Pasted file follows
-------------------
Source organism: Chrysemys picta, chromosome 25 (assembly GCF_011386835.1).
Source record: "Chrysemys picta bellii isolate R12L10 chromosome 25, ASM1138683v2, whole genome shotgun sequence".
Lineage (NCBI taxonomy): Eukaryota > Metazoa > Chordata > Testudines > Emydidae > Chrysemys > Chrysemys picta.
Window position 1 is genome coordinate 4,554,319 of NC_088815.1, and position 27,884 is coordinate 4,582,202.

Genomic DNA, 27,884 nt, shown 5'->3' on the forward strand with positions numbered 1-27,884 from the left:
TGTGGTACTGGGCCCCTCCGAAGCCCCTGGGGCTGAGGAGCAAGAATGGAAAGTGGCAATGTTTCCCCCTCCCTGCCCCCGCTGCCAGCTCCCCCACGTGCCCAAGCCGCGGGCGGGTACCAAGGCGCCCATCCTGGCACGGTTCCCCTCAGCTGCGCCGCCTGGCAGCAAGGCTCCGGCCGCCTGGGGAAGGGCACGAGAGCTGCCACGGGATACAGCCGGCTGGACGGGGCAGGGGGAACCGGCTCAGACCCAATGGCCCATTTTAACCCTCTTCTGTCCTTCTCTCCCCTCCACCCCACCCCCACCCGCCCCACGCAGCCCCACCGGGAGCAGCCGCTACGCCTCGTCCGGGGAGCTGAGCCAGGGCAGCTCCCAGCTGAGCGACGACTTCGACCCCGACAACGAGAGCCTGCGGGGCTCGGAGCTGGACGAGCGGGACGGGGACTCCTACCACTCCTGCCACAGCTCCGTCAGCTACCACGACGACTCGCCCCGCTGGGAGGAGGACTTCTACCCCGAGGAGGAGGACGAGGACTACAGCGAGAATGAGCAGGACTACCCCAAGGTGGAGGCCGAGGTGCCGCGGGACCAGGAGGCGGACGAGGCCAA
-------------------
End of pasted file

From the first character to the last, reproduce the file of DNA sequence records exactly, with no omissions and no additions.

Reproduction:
Source organism: Chrysemys picta, chromosome 25 (assembly GCF_011386835.1).
Source record: "Chrysemys picta bellii isolate R12L10 chromosome 25, ASM1138683v2, whole genome shotgun sequence".
Lineage (NCBI taxonomy): Eukaryota > Metazoa > Chordata > Testudines > Emydidae > Chrysemys > Chrysemys picta.
Window position 1 is genome coordinate 4,554,319 of NC_088815.1, and position 27,884 is coordinate 4,582,202.

Genomic DNA, 27,884 nt, shown 5'->3' on the forward strand with positions numbered 1-27,884 from the left:
TGTGGTACTGGGCCCCTCCGAAGCCCCTGGGGCTGAGGAGCAAGAATGGAAAGTGGCAATGTTTCCCCCTCCCTGCCCCCGCTGCCAGCTCCCCCACGTGCCCAAGCCGCGGGCGGGTACCAAGGCGCCCATCCTGGCACGGTTCCCCTCAGCTGCGCCGCCTGGCAGCAAGGCTCCGGCCGCCTGGGGAAGGGCACGAGAGCTGCCACGGGATACAGCCGGCTGGACGGGGCAGGGGGAACCGGCTCAGACCCAATGGCCCATTTTAACCCTCTTCTGTCCTTCTCTCCCCTCCACCCCACCCCCACCCGCCCCACGCAGCCCCACCGGGAGCAGCCGCTACGCCTCGTCCGGGGAGCTGAGCCAGGGCAGCTCCCAGCTGAGCGACGACTTCGACCCCGACAACGAGAGCCTGCGGGGCTCGGAGCTGGACGAGCGGGACGGGGACTCCTACCACTCCTGCCACAGCTCCGTCAGCTACCACGACGACTCGCCCCGCTGGGAGGAGGACTTCTACCCCGAGGAGGAGGACGAGGACTACAGCGAGAATGAGCAGGACTACCCCAAGGTGGAGGCCGAGGTGCCGCGGGACCAGGAGGCGGACGAGGCCAA